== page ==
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Fox Hopes ‘I, Robot’ 3D Blu-ray Release Starts a Trend

12 Oct, 2012 By: Chris Tribbey

CENTURY CITY, Calif. — It seems everyone at 20th Century Fox is excited about a Blu-ray Disc re-release of an eight-year-old film. The entire home entertainment unit, the studio’s PR team, even the person running the prop department.

“We’re excited about [it]; we get to see it all over again,” said Gianna Babando, director of archives for the studio.

“It” is the 2004 Will Smith flick I, Robot (2005 Oscar winner for best special effects), and the reason Fox is so excited is because the Oct. 23 3D Blu-ray combo pack re-release is believed to be a first for home entertainment: a major, catalog, non-3D theatrical release re-mastered specifically for 3D Blu-ray.

Fox executives say it won’t be the last non-3D major catalog film (The Simpsons Movie maybe?) that will be re-mastered for 3D Blu-ray, and the hope is that digging deeper into the library for 3D Blu-ray will help drive 3DTV and 3D Blu-ray player adoption.

Rodney Brown, executive director of marketing for 20th Century Fox Home Entertainment, said I, Robot was the perfect choice for a 3D Blu-ray conversion, and the timing couldn’t be better with another fourth-quarter industry push for 3D in the home.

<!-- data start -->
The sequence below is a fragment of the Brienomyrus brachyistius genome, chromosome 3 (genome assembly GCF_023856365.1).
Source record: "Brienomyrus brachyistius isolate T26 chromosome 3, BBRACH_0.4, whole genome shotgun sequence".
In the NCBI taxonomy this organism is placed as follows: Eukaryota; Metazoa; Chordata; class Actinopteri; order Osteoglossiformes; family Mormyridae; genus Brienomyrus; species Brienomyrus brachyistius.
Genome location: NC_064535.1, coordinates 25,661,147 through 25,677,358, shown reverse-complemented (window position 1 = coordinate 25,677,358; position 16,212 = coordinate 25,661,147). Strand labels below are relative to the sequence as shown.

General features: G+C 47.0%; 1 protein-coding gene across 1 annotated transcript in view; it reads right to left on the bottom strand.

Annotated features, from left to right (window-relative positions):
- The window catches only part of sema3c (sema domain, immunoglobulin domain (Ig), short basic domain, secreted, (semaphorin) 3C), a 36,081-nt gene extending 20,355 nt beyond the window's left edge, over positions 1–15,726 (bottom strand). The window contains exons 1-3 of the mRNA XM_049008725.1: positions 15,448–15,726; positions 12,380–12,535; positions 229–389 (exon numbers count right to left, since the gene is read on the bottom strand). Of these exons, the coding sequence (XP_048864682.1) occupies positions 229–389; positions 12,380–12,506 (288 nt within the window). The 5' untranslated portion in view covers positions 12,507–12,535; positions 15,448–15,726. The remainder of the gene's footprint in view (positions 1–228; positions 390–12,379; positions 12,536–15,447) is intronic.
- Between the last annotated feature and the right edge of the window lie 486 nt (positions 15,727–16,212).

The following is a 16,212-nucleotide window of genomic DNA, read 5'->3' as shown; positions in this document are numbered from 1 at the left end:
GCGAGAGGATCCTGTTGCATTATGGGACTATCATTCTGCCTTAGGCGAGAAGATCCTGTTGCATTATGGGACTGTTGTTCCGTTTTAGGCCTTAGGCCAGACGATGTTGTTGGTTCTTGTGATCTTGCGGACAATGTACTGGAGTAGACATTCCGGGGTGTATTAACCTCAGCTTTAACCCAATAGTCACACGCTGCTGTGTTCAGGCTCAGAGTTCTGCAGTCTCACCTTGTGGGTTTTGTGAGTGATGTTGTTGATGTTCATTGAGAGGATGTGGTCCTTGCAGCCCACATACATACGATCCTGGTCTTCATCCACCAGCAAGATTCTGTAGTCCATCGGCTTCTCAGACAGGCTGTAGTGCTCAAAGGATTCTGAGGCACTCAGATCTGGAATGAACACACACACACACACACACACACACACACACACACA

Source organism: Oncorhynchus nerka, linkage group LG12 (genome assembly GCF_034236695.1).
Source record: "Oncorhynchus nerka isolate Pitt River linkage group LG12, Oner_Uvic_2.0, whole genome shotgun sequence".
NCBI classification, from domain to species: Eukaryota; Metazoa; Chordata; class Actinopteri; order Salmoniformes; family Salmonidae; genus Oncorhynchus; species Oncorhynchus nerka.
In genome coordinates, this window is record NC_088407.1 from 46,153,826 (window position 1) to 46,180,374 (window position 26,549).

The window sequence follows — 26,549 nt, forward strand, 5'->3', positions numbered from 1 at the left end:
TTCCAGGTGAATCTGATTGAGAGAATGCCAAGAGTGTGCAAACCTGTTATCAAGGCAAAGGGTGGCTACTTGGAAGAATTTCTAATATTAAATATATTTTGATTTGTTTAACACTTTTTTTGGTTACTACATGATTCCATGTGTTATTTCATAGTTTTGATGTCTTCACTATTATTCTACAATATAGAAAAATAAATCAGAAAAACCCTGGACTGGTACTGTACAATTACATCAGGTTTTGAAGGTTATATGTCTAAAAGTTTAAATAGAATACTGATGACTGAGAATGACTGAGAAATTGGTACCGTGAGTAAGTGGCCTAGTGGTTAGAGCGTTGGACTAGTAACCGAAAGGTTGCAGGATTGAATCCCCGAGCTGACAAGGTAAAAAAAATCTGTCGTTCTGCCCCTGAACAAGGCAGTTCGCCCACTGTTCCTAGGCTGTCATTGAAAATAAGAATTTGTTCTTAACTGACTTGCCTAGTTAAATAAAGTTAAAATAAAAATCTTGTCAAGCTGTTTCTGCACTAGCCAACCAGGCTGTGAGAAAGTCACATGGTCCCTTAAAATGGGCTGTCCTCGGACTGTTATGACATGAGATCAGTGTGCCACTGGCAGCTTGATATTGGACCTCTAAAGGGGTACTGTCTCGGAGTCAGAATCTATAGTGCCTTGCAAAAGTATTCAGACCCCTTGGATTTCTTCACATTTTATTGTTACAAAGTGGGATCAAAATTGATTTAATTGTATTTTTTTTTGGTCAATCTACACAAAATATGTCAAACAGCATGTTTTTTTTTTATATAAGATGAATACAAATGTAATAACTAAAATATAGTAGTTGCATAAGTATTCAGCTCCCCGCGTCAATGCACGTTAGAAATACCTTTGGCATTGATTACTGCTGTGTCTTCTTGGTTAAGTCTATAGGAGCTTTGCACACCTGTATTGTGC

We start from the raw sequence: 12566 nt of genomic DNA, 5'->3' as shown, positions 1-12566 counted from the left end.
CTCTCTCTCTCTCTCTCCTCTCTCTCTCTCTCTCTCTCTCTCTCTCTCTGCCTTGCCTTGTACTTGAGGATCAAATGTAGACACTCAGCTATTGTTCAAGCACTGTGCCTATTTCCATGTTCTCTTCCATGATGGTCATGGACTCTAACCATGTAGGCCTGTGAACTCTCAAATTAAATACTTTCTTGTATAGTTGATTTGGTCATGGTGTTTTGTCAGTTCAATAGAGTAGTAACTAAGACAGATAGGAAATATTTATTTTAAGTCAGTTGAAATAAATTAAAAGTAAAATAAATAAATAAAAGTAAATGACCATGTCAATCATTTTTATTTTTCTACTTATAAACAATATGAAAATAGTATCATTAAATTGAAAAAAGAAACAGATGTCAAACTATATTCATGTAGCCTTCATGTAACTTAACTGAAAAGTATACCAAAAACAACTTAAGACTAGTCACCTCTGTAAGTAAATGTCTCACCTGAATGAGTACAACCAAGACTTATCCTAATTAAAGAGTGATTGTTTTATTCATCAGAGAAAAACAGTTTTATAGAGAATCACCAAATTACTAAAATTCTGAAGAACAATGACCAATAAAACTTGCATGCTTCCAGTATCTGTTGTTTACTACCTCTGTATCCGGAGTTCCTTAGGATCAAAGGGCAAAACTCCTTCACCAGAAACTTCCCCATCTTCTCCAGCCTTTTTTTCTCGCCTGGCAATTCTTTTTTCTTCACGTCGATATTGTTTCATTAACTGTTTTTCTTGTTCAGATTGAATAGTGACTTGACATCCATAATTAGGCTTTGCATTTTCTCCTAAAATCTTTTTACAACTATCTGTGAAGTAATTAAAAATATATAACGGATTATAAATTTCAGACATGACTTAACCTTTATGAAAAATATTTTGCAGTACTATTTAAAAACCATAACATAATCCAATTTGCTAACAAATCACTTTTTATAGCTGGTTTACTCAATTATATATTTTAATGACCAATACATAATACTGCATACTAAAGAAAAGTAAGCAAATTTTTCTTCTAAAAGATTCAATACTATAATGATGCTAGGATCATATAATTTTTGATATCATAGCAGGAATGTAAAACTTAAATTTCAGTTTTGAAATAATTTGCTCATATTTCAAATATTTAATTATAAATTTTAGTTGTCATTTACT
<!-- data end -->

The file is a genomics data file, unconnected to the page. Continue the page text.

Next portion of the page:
“[I, Robot] was successful for us on Blu-ray [2008],” he said. “It looks like this film was made for 3D. We think it looks fantastic.”

In part, Fox has JVC Kenwood to thank for the eye-popping 3D results. The hardware technology company developed a 2D-3D conversion process that saves both time and money, without hurting the results, according to Dave Walton, assistant VP of marketing for JVC.

Danny Kaye, EVP of global research and technology with 20th Century Fox Home Entertainment, said the pressure is on for studios to offer more 3D content for the home, and to do it right.

Avatar [3D Blu-ray] kicked it off in a pretty big way, and set a high bar,” he said. “There’s a lot of controversy [regarding 3D] and some of it is warranted.”

Ian Harvey, SVP of advanced technology for 20th Century Fox, went frame by frame for the 2D-3D conversion of I, Robot, looking for depth potential with every scene, even approving the addition of added special effects for certain scenes. Between the studio's 2D-3D experience with I, Robot and JVC’s technology, the amount of time it takes to convert 2D content to 3D will grow shorter by the day, he said.

“There are so many [great] scenes in the film, somebody should have done 3D in the first place,” he said.

Bonus features for the Oct. 23 release include a commentary, a making-of featurette, a photo gallery and more.

About the Author: Chris Tribbey

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